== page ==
United States District Court, W.D. Washington, Seattle
MICHELLE L. PETERSON UNITED STATES MAGISTRATE JUDGE.
seeks review of the denial of his applications for
Supplemental Security Income and Disability Insurance
Benefits. Plaintiff contends the administrative law judge
(“ALJ”) erred in excluding bipolar disorder as a
severe impairment at step two, in discounting an examining
psychologist's opinion, and in finding that he could
perform his past relevant work at step four. (Dkt. # 11 at
1.) As discussed below, the Court REVERSES the
Commissioner's final decision and REMANDS the case for
further administrative proceedings.
was born in 1953, has a college degree and some graduate
education, and has worked as a taxi dispatcher, fast food
driver, personal caregiver, temporary laborer, and concession
worker. AR at 407, 630. Plaintiff was last gainfully employed
in 2015. Id. at 407.
October 2015, Plaintiff applied for benefits, alleging
disability as of August 21, 2015. AR at 380-87.
Plaintiff's applications were denied initially and on
reconsideration, and Plaintiff requested a hearing.
Id. at 290-303, 206-25, 329-20. After the ALJ
conducted a hearing on July 11, 2017 (id. at
201-31), the ALJ issued a decision finding Plaintiff not
disabled. Id. at 13-23.
the five-step disability evaluation process,  the ALJ found:
Step one: Plaintiff has not engaged in substantial gainful
activity since the alleged onset date.
Step two: Plaintiff's lithium toxicity is a severe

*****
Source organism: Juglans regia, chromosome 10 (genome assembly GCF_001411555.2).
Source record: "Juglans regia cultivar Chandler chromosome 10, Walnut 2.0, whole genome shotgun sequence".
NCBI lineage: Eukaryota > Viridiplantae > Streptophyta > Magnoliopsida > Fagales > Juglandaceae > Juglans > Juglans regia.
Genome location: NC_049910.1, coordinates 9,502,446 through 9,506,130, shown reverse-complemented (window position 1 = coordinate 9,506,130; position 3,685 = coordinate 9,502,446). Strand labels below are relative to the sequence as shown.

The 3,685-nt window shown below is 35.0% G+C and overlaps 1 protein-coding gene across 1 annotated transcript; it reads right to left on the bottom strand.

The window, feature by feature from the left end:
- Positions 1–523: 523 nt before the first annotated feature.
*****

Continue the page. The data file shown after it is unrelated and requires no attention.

Step three: This impairment does not meet or equal the
requirements of a listed impairment.
Residual Functional Capacity (“RFC”): Plaintiff
can perform light work with additional limitations: he can
lift/carry 20 pounds occasionally and 10 pounds frequently.
He can stand and/or walk six hours in an eight-hour workday.
He can frequently climb ramps and stairs, stoop, and crawl.
He must avoid concentrated exposure to extreme cold,
vibration, and hazards such as heights and dangerous moving
machinery. He has sufficient concentration, persistence, and
pace for complex and detailed tasks performed in two-hour
increments with usual and customary breaks throuought an
eight-hour workday. He should have only occasional contact
with supervisors and he should not work in coordination with
his co-workers (i.e., he can work in the same room with
co-workers but no coordination of such as in a conveyer belt
situation where the final product is dependent on each
Step four: Plaintiff can perform past relevant work and is
therefore not disabled.
AR at 13-23.
Appeals Council denied Plaintiff's request for review,
the ALJ's decision is the Commissioner's final
decision. AR at 1-7. Plaintiff appealed the ...